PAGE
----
GUGG_Signs_in_the_Sky

Paul Klee, “Signs in the Sky,” wikimedia

I had not known the poems of Denis Johnson before he died last week. This is the fate of the mostly-self-taught: holes in the tapestry. The Internet came to my rescue when someone posted this poem, and I fell hard. Bought his books. Am amazed.

Here is the poem I can’t stop reading this week:

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NOW by Denis Johnson

Whatever the foghorns are
the voices of feels terrible
tonight, just terrible, and here
by the window that looks out
on the waters but is blind, I
have been sleeping,
but I am awake now.
In the night I watch
how the little lights
of boats come out
to us and are lost again
in the fog wallowing on the sea:
it is as if in that absence not many
but a single light gestures
and diminishes like meaning
through speech, negligently
adance to the calling
of the foghorns like the one
note they lend from voice
to voice. And so does my life tremble,
and when I turn from the window
and from the sea’s grief, the room
fills with a dark
lushness and foliage nobody
will ever be plucked from,
and the feelings I have
must never be given speech.
Darkness, my name is Denis Johnson,
and I am almost ready to
confess it is not some awful
misunderstanding that has carried
me here, my arms full of the ghosts
of flowers, to kneel at your feet;
almost ready to see
how at each turning I chose
this way, this place and this verging
of the ocean on earth with the horns claiming
I can keep on if only I step
where I cannot breathe. My coat
is leprosy and my dagger
is a lie; must I
shed them? Do I have
to end my life in order
to begin? Music, you are light.
Agony, you are only what tips
me from moment to moment, light
to light and word to word,
and I am here at the waters
because in this space between spaces
where nothing speaks,
I am what it says.

*

I rest my case.

(From his collection The Incognito Lounge).

friday with another screen door and balance juggle

The screen doors pursue me.

I went 44 years without reading a screen door poem, and here in the last two weeks I’ve come across two that will fold into the Important Poems file of my mind.

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But first a word on balance. Earlier this week, I shared a Gwendolyn Brooks quote about “poeting” (her word) being just one element of a lived, human life.

I went on to say: Yes, but. Yes, but creative people must sometimes say no in order to make their art. I said: It’s all in the balance, I suppose.

A reader wrote asking if I think the balance is really possible. My answer is no. I used the wrong word. I’ve never balanced my life, I’ve only juggled the various elements of it. So, if the balance (whatever that is) seems to you impossible to achieve, you’re not alone. Also, the non-art-making world may wish for us to balance rather than juggle. The non-art-making world may not understand why simply parceling out a certain number of hours per week for our creative work, for example, does not work for the art-makers. [*Returning now to say: Yes, but. Yes, but setting aside regular time is also important]. That the art-makers must respond to the art when it’s ripe for making. Or sometimes, let’s be honest, when the deadline approaches.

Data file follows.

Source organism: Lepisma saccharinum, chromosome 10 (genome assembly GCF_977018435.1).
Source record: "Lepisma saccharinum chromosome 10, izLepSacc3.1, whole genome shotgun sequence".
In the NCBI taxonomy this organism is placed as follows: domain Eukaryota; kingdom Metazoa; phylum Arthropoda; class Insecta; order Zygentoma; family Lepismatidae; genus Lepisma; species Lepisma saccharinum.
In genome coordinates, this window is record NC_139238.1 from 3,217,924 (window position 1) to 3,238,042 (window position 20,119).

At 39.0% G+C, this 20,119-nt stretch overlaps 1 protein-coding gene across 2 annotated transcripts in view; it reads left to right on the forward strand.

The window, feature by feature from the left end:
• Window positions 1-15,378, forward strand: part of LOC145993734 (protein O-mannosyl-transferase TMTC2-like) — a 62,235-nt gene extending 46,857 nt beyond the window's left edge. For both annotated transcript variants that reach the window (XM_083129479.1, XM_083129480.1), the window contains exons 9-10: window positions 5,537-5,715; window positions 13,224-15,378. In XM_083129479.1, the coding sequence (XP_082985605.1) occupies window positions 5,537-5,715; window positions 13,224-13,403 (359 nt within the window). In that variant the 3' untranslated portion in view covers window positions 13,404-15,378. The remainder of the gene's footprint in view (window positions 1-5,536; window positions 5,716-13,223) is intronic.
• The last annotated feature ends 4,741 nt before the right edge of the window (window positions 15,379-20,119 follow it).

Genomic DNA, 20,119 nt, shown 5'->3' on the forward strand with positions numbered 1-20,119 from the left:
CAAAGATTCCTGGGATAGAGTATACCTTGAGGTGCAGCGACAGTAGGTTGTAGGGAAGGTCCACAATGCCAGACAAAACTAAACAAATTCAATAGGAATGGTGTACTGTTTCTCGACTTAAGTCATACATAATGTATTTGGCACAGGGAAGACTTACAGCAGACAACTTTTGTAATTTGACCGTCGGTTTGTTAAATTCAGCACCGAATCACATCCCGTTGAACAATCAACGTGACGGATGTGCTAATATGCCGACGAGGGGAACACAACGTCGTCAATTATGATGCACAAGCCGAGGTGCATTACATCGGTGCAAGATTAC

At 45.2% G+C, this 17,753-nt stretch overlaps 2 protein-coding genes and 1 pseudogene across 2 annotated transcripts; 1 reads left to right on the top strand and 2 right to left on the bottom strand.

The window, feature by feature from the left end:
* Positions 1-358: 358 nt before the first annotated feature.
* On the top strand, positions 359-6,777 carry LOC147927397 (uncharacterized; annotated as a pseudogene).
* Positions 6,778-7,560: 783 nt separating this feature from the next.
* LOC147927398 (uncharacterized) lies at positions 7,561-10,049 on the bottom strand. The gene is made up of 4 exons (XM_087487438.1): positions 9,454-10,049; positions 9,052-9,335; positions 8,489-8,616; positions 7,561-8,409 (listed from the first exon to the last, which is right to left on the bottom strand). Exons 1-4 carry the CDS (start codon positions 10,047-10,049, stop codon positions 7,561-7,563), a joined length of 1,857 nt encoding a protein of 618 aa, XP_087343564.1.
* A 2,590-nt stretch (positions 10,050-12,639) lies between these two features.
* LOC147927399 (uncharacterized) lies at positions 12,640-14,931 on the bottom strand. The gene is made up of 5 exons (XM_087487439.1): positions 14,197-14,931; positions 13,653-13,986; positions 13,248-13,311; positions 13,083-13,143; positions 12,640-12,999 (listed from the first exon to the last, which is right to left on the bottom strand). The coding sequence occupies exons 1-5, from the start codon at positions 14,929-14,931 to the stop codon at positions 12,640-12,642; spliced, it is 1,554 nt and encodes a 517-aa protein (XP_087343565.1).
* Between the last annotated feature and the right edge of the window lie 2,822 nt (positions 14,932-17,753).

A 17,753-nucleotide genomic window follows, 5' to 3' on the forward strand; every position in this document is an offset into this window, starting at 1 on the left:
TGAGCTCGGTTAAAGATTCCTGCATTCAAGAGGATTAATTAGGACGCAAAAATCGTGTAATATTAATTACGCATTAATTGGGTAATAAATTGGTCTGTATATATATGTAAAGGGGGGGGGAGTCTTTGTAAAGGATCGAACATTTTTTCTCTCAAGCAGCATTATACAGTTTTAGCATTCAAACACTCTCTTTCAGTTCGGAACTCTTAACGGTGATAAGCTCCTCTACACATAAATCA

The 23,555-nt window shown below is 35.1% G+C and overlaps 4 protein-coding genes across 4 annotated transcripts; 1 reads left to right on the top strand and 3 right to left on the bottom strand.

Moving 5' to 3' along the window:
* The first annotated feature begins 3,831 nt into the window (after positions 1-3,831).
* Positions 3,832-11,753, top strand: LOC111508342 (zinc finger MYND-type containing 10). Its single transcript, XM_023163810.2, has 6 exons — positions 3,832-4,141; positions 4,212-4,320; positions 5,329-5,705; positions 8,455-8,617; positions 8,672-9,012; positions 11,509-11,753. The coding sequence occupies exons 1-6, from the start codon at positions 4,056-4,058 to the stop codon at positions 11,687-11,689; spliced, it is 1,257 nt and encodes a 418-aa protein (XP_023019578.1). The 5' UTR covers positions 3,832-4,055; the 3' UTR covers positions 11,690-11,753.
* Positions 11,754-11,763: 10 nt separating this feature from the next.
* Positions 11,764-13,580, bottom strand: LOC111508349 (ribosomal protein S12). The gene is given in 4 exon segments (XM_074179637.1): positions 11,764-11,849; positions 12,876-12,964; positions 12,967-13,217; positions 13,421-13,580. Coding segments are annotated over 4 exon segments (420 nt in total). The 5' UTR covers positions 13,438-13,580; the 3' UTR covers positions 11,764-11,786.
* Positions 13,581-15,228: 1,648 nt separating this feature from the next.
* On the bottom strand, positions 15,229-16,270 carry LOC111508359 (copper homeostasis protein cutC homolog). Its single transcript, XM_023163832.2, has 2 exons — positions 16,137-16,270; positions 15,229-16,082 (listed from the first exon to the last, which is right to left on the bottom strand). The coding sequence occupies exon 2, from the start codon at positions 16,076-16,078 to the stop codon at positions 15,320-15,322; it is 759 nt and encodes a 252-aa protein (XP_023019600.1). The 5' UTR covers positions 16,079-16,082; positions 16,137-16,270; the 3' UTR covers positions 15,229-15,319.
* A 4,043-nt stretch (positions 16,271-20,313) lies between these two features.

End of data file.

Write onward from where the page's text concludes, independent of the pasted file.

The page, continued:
Making art is Other. Let us juggle avidly.

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Bachelard:

Shall we repeat with the logicians that a door must be open or closed?

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Here’s a little ars poetica from Franz Wright that makes use of the screen door’s liminal equivocality:

BEFORE THE STORM

The poem seeks not
to depict a place
but to become one—

synonymous
_____________summer
and loneliness…

Mute child-ghost
of yourself
at the screen door.

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The poet Kaveh Akbar recently organized a tribute to Franz Wright to coincide with the first anniversary of Wright’s death. It’s here and in the latest issue of Pleiades if you’re interested.

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Also Bachelard:

But is he who opens a door and he who closes it the same being?

“human being being human”

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This POETRY tribute issue (June) devoted to Gwendolyn Brooks is fantastic—poems of homage, notes and photos from her archives, essays on her work and her life and their bearing on our poetry and our times.

One of my favorite bits is the following quote “written on a slip of paper in her archives”:

Who “does life” as a “poet”? One lives as a human being. In that activity, life “as a poet” is included, I guess, along with life as a black-eye pea boiler, life as a baby-maker, life as a lecturer, life as a Listener, life as a typist-for-five-lawyers. I never gave up love, lunch, book-reading, movies, restaurant-romping, strolling, friend-visiting, for “life-as-a-poet”-ing. Poeting has been, always, part of this life, my life as a warm-hearted resilient, open eyed human being being human. —Gwendolyn Brooks